The vision intoxicated, and many entities and people bristling with pent-up scores to settle are cock-a-hoop. What could be simpler than picking the worst crimes in the book of statutes and piling them onto Israel:

  • Apartheid – who wouldn’t hate a country that practiced it.
  • Ethnic cleansing, war crimes and occupation followed close behind.
  • Add some imaginative marketing, draw on deep pockets to grease the wheels, and in no time you had a full-blown campaign.

Before Israel knew it the court of public opinion was onto its case. From there it was all downhill. Set an impossible bar to clear Israel was coerced into fighting terrorism with kid gloves. A plus for the boycotters is that it cost Jewish lives. ‘Be not over righteous, nor too clever,’ Ecclesiastes 7:16 warned the nation. Shimon b. Lakish added: ‘Whoever shows mercy to the cruel will ultimately be cruel to those deserving of mercy.’ The victims of terrorism were victims of morality, of the army of Israel’s kindness to the cruel.

Zionist brutality. Zionist oppression. Zionist occupation. Zionist Nazi.

The curses made Israelis, young and old, duck and dive like criminals. The cursers have been trained to avoid the ‘Jew’ word; it would be unpardonably self-destructive. Curse the Zionists all you like but don’t call them Jews. Protect our prime asset, the human rights halo. Keep it shining. Brandish the halo while you curse Israel into a corner.

Getting nowhere as the devil’s advocate, BDS hopes were dashed by Israel’s burgeoning growth and success...and Balaam uttered the most sublime blessings in human annals.
A whole club of cursers is led by the Big Five: Amnesty, Oxfam, Human Rights Watch, Christian Aid, the UN Human Rights Council. Nominally those entities are humanitarian, not-for-profit and apolitical. In reality they are none of those things.

There are hundreds of second-tier bad-mouthers of Israel, a bewildering number of them in tiny Israel. B’Tselem, ‘Committee Against House Demolitions’, Jewish Voices for Peace,’ Breaking the Silence – all compete fiercely to bad mouth their own country.

With cursing comes money; ultimately the human rights business, whether BDS or BLM, is about money. A load of cash awaits anyone with a bad word to say about Israel. George Soros coughs up millions; the European Union is the cursers’ wallet. Trade is brisk, the money big and the players earnest. Activists live on Israeli 'crimes', the geese that lay golden eggs.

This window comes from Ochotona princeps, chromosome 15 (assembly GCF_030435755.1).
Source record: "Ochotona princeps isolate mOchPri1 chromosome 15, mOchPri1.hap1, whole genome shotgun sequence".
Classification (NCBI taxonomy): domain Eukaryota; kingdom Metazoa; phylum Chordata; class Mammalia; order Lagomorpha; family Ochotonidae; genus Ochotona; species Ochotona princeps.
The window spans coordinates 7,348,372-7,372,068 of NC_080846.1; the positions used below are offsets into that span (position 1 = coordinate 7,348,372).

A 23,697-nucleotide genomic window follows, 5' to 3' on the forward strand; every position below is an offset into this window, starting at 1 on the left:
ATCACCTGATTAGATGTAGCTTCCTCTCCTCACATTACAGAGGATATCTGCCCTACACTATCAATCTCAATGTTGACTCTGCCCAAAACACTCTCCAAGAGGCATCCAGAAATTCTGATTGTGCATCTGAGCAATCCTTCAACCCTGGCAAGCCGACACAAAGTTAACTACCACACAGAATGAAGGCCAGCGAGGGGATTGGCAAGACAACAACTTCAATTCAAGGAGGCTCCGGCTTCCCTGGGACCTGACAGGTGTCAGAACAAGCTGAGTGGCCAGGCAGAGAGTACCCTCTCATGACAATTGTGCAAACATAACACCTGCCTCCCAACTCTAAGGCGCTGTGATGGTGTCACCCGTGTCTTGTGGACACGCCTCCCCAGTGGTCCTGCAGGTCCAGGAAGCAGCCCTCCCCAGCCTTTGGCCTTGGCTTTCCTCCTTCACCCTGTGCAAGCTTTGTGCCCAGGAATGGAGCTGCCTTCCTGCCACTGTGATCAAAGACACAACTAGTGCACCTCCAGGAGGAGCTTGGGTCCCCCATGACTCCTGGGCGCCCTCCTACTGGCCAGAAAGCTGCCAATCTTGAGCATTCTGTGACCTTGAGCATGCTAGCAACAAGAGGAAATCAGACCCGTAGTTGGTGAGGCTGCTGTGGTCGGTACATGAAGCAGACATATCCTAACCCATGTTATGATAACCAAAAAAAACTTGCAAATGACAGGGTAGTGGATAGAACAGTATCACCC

War by unarmed means was born in Durban. On its heels tumbled the Boycott Divestment and Sanctions movement. Awake to the smallest fault, inventive, bearers of tall tales, racists who presume to know better than Palestinian Arabs what’s good for them an greedy. Boycotters are models of Balaam.

Will his newfangled fan club meet the fate of the wily wizard? In keeping with the Bible the boycotters’ vision fell painfully short. Getting nowhere as the devil’s advocate, BDS hopes were dashed by Israel’s burgeoning growth and success. The idea of stalling the mini juggernaut was no more than a tantalizer, a pipe dream.

When the Almighty told Balaam to hold his tongue he carried on. Dreaming of celebrity-hood he ransacked his whole bag of tricks. But the Almighty had other plans for Balaam. At the king’s bidding he went to the heights of Baal with him. He went to curse. Despite God, he meant to. At the finishing post the wrong words tripped off his tongue, that mouth organ of militant curses, gadget of fortune and misfortune, master of a donkey wife. Born to curse, Balaam uttered the most sublime blessings in human annals.

He would have departed this life with the hurt rioting and rotting in his head. How beautiful are your tents, oh Jacob, your dwelling places, oh Israel. For the tribute recited in prayer houses to this day thank a curser for hire. Odder yet thank a lifetime hater of Israel.

Steve Apfel is an economist and costing specialist, but most of all a prolific author of fiction and non-fiction. His blog, ‘Balaam’s curse’ is followed in Europe, America, Canada, Asia, S. Africa, Israel, Australia and New Zealand.